8. Bijan J. Borah & Marguerite E. Burns & Nilay D. Shah, 2011. "Assessing the impact of high deductible health plans on health‐care utilization and cost: a changes‐in‐changes approach," Health Economics, John Wiley & Sons, Ltd., vol. 20(9), pages 1025-1042, September.
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    As found by EconAcademics.org, the blog aggregator for Economics research:
    1. Thesis Thursday: Sarah Zheng
      by Chris Sampson in The Academic Health Economists' Blog on 2018-03-15 07:00:19

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    Cited by:

    1. Zarek C. Brot-Goldberg & Amitabh Chandra & Benjamin R. Handel & Jonathan T. Kolstad, 2017. "What does a Deductible Do? The Impact of Cost-Sharing on Health Care Prices, Quantities, and Spending Dynamics," The Quarterly Journal of Economics, Oxford University Press, vol. 132(3), pages 1261-1318.
    2. Whaley, Christopher M. & Brown, Timothy T., 2018. "Firm responses to targeted consumer incentives: Evidence from reference pricing for surgical services," Journal of Health Economics, Elsevier, vol. 61(C), pages 111-133.
    3. Eisenberg, Matthew D. & Haviland, Amelia M. & Mehrotra, Ateev & Huckfeldt, Peter J. & Sood, Neeraj, 2017. "The long term effects of “Consumer-Directed” health plans on preventive care use," Journal of Health Economics, Elsevier, vol. 55(C), pages 61-75.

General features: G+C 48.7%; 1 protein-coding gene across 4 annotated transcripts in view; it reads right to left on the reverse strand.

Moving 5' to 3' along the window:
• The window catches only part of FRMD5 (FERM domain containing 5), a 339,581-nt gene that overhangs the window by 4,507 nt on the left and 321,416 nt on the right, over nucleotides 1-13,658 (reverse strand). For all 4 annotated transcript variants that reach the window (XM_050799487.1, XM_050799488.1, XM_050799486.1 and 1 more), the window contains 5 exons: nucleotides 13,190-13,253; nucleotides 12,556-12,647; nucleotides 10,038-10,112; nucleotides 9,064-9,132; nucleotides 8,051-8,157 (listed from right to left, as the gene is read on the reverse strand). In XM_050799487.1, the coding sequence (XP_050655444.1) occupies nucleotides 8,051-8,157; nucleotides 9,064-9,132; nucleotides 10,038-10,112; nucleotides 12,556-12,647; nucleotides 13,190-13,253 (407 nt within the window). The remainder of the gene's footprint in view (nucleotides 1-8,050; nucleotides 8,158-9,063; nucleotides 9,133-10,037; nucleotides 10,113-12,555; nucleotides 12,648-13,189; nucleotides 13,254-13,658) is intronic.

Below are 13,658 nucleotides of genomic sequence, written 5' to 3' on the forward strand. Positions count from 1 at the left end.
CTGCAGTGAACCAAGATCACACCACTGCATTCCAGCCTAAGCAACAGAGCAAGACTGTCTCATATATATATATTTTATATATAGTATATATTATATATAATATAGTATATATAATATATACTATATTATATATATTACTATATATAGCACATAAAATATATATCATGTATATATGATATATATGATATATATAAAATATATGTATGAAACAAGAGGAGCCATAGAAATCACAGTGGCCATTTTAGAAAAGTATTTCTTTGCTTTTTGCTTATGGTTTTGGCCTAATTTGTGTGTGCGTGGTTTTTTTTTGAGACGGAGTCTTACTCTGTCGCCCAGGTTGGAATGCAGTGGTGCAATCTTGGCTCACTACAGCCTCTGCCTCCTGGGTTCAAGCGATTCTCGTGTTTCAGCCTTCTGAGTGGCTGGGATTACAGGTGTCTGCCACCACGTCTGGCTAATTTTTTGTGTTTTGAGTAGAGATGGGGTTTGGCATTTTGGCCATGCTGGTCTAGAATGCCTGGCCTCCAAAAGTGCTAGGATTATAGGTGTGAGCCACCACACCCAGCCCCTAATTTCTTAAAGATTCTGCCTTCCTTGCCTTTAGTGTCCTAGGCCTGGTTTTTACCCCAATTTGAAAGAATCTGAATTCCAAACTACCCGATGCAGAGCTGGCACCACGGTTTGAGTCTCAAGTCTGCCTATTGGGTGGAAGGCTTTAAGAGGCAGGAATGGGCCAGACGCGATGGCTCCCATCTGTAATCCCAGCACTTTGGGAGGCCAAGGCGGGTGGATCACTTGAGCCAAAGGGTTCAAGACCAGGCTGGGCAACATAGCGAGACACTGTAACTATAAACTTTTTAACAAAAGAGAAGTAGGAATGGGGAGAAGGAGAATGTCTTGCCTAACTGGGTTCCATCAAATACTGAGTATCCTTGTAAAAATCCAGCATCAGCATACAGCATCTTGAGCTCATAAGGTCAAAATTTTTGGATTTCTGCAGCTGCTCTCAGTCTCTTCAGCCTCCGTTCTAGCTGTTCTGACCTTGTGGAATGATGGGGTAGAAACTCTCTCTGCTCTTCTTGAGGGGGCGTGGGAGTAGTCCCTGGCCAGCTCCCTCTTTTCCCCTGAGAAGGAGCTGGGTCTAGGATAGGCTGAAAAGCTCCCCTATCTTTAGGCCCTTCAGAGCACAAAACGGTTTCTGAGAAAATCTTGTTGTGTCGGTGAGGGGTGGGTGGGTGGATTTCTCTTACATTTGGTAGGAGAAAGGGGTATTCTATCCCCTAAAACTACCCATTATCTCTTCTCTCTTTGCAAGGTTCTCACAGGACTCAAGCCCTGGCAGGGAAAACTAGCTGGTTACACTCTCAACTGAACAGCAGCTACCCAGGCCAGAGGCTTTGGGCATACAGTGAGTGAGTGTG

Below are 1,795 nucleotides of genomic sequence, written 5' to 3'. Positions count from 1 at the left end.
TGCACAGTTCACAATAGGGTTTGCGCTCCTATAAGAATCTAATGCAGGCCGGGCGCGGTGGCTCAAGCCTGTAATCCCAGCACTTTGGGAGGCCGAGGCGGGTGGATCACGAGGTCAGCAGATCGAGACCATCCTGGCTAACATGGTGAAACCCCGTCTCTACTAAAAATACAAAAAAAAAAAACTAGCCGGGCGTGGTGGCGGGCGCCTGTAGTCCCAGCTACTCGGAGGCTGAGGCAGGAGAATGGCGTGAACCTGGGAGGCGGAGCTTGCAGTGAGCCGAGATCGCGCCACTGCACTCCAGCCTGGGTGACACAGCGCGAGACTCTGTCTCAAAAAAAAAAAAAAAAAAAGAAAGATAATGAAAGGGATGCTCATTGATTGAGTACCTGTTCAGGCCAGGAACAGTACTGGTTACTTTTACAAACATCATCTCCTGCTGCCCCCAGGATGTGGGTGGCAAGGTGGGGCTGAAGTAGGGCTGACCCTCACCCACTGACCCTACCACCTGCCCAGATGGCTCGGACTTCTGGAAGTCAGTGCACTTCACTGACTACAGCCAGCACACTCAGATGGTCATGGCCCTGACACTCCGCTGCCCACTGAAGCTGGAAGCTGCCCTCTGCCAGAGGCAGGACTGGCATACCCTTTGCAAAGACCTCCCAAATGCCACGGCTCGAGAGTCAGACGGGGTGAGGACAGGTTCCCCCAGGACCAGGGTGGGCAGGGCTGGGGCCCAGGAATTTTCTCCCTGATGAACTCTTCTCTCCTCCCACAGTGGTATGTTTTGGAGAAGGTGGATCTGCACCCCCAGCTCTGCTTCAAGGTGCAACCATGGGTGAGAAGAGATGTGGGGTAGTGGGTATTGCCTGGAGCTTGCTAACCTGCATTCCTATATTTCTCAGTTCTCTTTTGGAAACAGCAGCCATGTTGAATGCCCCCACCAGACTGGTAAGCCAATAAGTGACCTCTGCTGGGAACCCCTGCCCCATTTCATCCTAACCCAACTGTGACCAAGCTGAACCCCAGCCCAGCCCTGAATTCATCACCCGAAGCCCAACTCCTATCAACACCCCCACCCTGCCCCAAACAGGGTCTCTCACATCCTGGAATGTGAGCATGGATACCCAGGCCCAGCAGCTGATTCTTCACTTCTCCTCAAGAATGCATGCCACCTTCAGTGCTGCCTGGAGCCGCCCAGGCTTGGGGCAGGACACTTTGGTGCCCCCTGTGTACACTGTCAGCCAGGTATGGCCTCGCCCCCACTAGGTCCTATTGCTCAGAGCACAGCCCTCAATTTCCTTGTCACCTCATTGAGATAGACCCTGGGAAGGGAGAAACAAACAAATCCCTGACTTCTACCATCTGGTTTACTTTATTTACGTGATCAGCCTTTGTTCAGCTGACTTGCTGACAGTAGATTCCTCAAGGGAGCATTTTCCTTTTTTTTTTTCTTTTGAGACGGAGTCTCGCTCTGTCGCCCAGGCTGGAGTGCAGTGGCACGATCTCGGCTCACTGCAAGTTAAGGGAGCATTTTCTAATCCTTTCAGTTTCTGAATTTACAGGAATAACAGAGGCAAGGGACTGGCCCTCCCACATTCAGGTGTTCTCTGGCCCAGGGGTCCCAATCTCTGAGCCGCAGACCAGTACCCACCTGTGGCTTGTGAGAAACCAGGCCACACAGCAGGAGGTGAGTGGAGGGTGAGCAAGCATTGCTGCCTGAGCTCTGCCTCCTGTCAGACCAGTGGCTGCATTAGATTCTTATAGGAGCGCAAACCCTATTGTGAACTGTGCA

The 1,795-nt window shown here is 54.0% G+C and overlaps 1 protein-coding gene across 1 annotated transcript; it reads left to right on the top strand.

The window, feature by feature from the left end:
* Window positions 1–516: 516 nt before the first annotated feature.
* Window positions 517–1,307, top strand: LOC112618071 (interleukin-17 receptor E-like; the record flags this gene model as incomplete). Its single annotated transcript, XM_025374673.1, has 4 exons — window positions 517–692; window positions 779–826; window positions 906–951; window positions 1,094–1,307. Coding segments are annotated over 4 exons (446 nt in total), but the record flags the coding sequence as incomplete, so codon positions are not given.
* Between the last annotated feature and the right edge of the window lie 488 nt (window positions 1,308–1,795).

4. Chenyuan Liu & Justin R. Sydnor, 2018. "Dominated Options in Health-Insurance Plans," NBER Working Papers 24392, National Bureau of Economic Research, Inc.
    5. Stefan Pichler & Jan Ruffner, 2016. "Does it really make a difference? Health care utilization with two high deductible health care plans," KOF Working papers 16-404, KOF Swiss Economic Institute, ETH Zurich.
    6. Molly Frean & Mark Pauly, 2018. "Does High Cost-Sharing Slow the Long-term Growth Rate of Health Spending? Evidence from the States," NBER Working Papers 25156, National Bureau of Economic Research, Inc.
    7. Christopher Whaley & Timothy Brown & James Robinson, 2019. "Consumer Responses to Price Transparency Alone versus Price Transparency Combined with Reference Pricing," American Journal of Health Economics, MIT Press, vol. 5(2), pages 227-249, Spring.
    8. Jonathan Gruber & Johanna Catherine Maclean & Bill J. Wright & Eric S. Wilkinson & Kevin Volpp, 2016. "The Impact of Increased Cost-sharing on Utilization of Low Value Services: Evidence from the State of Oregon," NBER Working Papers 22875, National Bureau of Economic Research, Inc.
    9. Jonathan Gruber & Johanna Catherine Maclean & Bill Wright & Eric Wilkinson & Kevin G. Volpp, 2020. "The effect of increased cost‐sharing on low‐value service use," Health Economics, John Wiley & Sons, Ltd., vol. 29(10), pages 1180-1201, October.

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    More about this item

    Keywords

    High deductible health plans; Health care cost trends;

    JEL classification:

    • I1 - Health, Education, and Welfare - - Health
    • I13 - Health, Education, and Welfare - - Health - - - Health Insurance, Public and Private